DLW 2012 was a hoot, and the wines were good, too
The DrinkLocalWine conference last weekend in Denver was a hoot, with plenty of wines (mostly good), seminars (all good) and frank talk (mixed) about Colorado’s wine industry.
The general reception seemed to be Colorado winemakers are on the right track and making decent to very good wines but overall the industry needs a few more years to mature and find itself. That’s neither shocking nor new, even though there are some winemakers here who already have found their niche and are quite happy, thank you, producing wines that attract consumers, especially repeat consumers, which are the ones you really want to attract.
But what some of the critics mentioned is the lingering notion that Colorado still hasn’t unovered the magic of its unique terroir – that elusive expression of its geography, climate and power of place – that translates into wines uniquely Colorado.
Of course, that “one terroir, one Colorado” may never happen, given the vast range of wine-growing areas in the state, but with 80 percent or more of the state’s wine grapes currently coming from the Grand Valley, this area might find some signature for its wines.
A similar note was heard during the Blind Challenge Tasting, which asked a panel of recognized wine experts to taste six wines, three each from Colorado and California, and determine each wine’s origin. None of the panelists were able to determine every wine’s origin, which may or may not mean anything other than there weren’t any well-known French Bordeaux among the mix.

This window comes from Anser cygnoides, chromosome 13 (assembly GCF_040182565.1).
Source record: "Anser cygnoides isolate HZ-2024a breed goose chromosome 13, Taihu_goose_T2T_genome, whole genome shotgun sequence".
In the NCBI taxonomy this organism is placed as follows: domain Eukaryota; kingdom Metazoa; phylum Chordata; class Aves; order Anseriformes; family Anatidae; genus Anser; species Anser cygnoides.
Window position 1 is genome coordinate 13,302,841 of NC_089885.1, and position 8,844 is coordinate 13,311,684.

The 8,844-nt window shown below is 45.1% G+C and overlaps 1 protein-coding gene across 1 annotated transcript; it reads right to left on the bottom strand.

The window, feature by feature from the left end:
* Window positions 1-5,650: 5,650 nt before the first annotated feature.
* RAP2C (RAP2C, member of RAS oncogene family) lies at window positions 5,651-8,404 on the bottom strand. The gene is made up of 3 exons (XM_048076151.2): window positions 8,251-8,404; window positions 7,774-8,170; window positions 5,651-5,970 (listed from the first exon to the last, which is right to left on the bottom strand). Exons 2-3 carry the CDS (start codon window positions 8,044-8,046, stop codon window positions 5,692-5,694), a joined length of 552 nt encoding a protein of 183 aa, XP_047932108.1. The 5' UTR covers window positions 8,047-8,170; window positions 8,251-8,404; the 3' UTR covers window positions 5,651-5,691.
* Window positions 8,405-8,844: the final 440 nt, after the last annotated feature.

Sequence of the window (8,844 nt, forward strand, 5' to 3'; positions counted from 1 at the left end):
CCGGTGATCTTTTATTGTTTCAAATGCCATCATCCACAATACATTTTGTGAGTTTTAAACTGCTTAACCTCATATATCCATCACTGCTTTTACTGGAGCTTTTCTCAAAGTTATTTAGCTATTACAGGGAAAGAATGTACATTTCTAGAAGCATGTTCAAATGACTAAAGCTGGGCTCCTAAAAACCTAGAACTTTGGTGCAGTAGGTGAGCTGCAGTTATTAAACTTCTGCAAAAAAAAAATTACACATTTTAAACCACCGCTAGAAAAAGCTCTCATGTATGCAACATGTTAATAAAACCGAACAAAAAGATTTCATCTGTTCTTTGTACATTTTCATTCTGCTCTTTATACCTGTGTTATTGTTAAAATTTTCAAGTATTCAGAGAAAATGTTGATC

As Master of Wine Sally Mohr of Boulder pointed out, there are way too many wine-growing regions in California to come up with a “typical’ California wine. “And we have the same issue in Colorado,” she said.
Westword wine columnist Kendra Anderson, however, pointed out that she thought Colorado has “it’s own style" of winemaking. “If you taste it enough, you can notice it,” she said.
She didn’t say what “it” is, but that’s the mystery and beauty of wine and terroir – your palate is different from mine, which means what you like or taste in a wine might not be something I like or taste. Can people really discern the Rutherford dust of Napa cabernet sauvignon, the stony minerality from Loire sauvignon blanc or the apple and citrus of German Rielsings? You’ll have to taste them, with other similar wines, to find out.
What’s of particular note was the enthusiastic support for Colorado wines and food products shown by several Front Range restaurants, among them Boulder bistros Salt and the Black Cat and Denver's Row 14 Bistro and Wine Bar and the sister restaurants Linger and Root Down. The locavore movement is heartfelt and growing among many chefs and wine directors, said Evan Faber, beverage director at Salt and one of the headliners at the 2011 Colorado Mountain Winefest.
“It’s an exciting time to be drinking local wines,” Faber said. “People have a new sense of exploration when they go out to dine.”
Jensen Cummings, executive chef of Row 14 Bistro, said “people are getting more adventurous” when dining out. It’s not just a willingness to try dandelion greens and goat cheese, it’s eating locally raised pork, goat cheese made by the dairy down the road and wine made by the person sitting next to you.
“Colorado wine has a mystique,” Cummings said. “It speaks to the terrain of Colorado and (winemakers) are trying to define that.”
One of the highlights of the conference was the Nomacorc Colorado Twitter Taste-off, which had wineries competing for panegyric tweets during an afternoon tasting. When the fingers quit flying, the winners were: Best red wine – Ruby Trust Cellars (Castle Pines) “The Smuggler,” a cabernet franc-based blend; Best white wine and Media Choice award – Guy Drew Vineyards (Montezuma County) Pinot Gris; Nectar of the Hops (mead) – Redstone Meadery (Boulder).
And finally, Doug Caskey, executive director of the Colorado Wine Industry Development Board, much-deservedly was honored with the annual Friend of DrinkLocalWine honor for "his tireless work in promoting the state's wines," according to the DLW comittee. Congrats to Doug for all his successful efforts in herding the wild cats of the Colorado wine industry.